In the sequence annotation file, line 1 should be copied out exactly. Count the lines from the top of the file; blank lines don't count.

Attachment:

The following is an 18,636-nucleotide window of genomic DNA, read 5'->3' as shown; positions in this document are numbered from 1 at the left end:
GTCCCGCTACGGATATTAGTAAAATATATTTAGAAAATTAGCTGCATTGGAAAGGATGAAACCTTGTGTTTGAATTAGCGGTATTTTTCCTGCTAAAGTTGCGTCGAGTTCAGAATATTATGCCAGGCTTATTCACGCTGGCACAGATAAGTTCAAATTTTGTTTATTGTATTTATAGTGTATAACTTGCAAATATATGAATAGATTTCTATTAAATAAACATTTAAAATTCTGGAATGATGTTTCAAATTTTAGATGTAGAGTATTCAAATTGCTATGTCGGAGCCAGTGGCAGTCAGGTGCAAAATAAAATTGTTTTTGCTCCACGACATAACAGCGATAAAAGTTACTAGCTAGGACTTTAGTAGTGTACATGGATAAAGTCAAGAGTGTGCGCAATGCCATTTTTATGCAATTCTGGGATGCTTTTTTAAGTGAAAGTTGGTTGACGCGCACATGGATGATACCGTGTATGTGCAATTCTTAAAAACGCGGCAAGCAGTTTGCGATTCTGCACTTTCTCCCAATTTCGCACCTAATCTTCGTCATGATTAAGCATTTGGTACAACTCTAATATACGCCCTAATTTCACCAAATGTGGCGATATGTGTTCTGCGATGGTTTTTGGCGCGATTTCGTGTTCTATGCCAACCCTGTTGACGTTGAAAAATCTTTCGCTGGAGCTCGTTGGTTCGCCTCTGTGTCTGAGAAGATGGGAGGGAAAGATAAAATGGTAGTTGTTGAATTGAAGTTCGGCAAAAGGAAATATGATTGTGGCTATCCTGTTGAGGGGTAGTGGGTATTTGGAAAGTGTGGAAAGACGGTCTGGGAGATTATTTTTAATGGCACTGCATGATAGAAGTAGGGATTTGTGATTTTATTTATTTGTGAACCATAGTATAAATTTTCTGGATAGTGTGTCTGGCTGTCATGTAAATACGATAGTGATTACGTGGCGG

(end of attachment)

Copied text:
The following is an 18,636-nucleotide window of genomic DNA, read 5'->3' as shown; positions in this document are numbered from 1 at the left end: